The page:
When you think of top-flight golf in Ayrshire, you automatically think of the famous links courses running along the coast from Troon to Prestwick and Turnberry. Well, it’s time to think again as the new inland course at Rowallan Castle near Kilmaurs is all set to complement these golfing greats in fine style.
The course is laid out within an historic 600-acre estate that dates back to the 16th century with fairways draped across a gently undulating landscape that incorporates open meadow, wetland and woodland sites. Water also plays a part at a number of holes but never in a dominating, obtrusive fashion.
Designed by Colin Montgomerie with Ross McMurray from European Golf Design, Rowallan Castle is the latest in a burgeoning portfolio for Monty and EGD that now includes the likes of Carton House in Ireland, Royal Golf Club in Bahrain and Montgomerie Maxx Royal in Turkey. With quality projects like these to their name, it’s no surprise to find that Rowallan Castle is another classy track from the same design team.
The three short holes on the outward half (“Ross’s Quarry” at hole 2, “Doctor’s Bend” at hole 5 and “Old Castle” at hole 8) are all contenders for signature hole on the property. The green to the first of these sits behind a lovely wetland area to the right of the hole, the second has a pond lurking to the left of the green and the third requires an elevated tee shot across a shaded valley to a raised green with a stream to the front.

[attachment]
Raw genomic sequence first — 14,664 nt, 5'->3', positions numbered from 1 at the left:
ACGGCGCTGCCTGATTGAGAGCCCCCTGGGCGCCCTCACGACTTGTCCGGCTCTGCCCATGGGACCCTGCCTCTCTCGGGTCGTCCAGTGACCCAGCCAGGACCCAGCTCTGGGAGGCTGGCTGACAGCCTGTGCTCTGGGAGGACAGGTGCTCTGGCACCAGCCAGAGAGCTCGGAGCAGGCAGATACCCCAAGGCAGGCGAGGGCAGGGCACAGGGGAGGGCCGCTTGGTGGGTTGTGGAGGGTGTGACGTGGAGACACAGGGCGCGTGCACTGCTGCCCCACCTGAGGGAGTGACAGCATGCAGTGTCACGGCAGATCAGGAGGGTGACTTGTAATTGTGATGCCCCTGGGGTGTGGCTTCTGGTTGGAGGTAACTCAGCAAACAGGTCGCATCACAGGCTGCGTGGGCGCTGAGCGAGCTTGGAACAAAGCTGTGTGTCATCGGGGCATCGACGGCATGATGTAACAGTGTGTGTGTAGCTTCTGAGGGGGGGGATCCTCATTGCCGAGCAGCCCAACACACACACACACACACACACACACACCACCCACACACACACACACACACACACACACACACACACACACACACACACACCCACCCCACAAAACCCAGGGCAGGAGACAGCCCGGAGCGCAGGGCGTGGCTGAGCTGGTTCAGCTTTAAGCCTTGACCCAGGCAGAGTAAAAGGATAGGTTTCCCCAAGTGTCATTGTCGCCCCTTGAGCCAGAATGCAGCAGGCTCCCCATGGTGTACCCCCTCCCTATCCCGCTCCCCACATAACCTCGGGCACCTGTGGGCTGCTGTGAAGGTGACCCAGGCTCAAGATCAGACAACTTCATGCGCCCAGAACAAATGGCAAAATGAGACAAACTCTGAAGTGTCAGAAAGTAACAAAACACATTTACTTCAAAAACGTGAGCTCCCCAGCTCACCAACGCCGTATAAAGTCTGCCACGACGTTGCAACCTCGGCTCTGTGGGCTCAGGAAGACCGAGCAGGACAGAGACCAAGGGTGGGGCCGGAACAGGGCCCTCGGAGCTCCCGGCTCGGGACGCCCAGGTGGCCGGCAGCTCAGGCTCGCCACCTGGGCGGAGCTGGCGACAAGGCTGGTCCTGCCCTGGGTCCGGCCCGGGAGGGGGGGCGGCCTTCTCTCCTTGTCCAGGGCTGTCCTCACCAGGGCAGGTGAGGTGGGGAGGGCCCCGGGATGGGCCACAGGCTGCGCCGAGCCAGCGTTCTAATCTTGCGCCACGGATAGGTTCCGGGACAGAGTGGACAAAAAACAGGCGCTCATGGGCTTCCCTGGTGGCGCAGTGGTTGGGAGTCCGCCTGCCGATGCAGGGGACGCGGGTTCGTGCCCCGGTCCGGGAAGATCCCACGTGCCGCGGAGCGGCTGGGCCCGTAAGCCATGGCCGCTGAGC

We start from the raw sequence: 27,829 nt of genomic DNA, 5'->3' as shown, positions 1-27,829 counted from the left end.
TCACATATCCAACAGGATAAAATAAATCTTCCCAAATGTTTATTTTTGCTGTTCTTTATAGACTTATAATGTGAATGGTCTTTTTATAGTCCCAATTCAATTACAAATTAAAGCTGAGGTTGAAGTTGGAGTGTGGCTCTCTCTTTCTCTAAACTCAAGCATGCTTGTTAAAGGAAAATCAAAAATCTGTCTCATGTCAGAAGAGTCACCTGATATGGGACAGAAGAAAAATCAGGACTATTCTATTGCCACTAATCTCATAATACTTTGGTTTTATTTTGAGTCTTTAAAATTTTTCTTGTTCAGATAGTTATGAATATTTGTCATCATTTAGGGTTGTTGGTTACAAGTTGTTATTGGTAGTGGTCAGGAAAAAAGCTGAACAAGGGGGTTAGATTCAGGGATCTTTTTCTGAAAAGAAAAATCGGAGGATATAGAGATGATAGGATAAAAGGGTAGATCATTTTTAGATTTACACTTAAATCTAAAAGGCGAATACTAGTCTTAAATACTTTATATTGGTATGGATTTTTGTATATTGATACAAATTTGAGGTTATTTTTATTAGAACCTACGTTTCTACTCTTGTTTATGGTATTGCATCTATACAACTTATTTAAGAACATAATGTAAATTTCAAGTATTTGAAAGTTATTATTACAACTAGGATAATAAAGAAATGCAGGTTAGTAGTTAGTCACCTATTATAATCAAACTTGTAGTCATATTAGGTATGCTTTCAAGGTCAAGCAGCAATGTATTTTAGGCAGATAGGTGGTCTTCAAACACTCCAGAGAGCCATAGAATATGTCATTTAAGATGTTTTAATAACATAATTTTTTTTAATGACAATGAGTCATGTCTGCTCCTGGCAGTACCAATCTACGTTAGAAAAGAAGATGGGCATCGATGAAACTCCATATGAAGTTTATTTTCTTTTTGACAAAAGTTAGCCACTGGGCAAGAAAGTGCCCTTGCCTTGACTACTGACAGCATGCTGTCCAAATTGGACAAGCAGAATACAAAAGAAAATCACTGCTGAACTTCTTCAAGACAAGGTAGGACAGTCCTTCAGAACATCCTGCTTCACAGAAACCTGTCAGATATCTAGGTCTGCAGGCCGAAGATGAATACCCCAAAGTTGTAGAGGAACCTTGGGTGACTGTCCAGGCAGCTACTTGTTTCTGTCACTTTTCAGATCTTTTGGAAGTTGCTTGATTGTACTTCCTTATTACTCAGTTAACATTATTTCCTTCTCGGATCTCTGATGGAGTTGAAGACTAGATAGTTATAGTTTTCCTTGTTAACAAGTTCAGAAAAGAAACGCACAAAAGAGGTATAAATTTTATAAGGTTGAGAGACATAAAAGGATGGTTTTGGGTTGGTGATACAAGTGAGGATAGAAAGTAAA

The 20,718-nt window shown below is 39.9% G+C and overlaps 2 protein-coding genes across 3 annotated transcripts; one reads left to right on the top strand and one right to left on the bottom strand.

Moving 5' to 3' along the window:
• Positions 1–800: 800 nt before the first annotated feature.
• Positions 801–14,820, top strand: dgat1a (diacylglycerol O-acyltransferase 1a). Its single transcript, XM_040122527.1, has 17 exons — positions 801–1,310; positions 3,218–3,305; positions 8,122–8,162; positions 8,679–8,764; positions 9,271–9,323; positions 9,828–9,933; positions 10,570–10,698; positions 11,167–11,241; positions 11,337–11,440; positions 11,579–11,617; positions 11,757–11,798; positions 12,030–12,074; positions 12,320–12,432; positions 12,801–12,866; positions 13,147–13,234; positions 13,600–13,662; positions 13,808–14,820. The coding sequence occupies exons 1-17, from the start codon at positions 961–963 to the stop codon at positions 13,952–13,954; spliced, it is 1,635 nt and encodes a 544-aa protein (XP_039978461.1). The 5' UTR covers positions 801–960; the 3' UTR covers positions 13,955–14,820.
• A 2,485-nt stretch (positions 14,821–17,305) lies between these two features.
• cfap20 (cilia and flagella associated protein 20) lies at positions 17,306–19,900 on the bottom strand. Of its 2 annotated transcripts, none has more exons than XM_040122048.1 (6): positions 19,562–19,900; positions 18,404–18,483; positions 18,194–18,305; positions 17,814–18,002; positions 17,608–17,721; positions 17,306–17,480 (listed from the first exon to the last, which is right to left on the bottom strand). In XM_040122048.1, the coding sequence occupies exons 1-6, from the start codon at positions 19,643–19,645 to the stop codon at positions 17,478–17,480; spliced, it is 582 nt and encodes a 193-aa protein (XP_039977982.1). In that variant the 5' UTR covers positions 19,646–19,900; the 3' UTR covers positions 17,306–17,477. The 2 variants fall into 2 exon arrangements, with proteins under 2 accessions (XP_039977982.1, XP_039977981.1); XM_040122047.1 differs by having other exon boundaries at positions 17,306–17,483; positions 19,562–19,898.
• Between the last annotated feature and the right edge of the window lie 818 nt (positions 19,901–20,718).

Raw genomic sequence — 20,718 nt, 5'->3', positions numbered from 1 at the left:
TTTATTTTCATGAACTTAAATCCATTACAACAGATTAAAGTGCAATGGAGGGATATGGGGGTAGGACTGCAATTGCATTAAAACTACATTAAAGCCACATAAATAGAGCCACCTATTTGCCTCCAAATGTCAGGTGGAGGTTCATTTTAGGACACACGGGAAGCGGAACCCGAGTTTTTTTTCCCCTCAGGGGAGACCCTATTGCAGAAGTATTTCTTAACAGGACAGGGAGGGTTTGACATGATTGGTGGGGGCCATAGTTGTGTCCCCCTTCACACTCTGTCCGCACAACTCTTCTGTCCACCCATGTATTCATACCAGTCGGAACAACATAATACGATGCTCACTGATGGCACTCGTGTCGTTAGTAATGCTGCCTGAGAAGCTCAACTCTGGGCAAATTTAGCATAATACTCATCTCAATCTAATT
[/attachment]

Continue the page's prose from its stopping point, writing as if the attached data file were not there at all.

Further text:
Two holes – the 490-yard par four 11th (“Goat Fell”) and 609-yard par five 16th (”Laird’s Ride”) – are the pick of the holes on the back nine and both dogleg downhill to the left. The former is a formidable two-shotter and the latter will take two mighty blows to get anywhere near a raised green protected by a pond and three enormous bunkers – good luck with getting anything less than a five on this hole.Rather uniquely, Rowallan also boasts a testing par three 19th hole ("The Decider") where informal match play games that are still tied after 18 holes may be decided before proceeding to the more conventional 19th in the modern new clubhouse.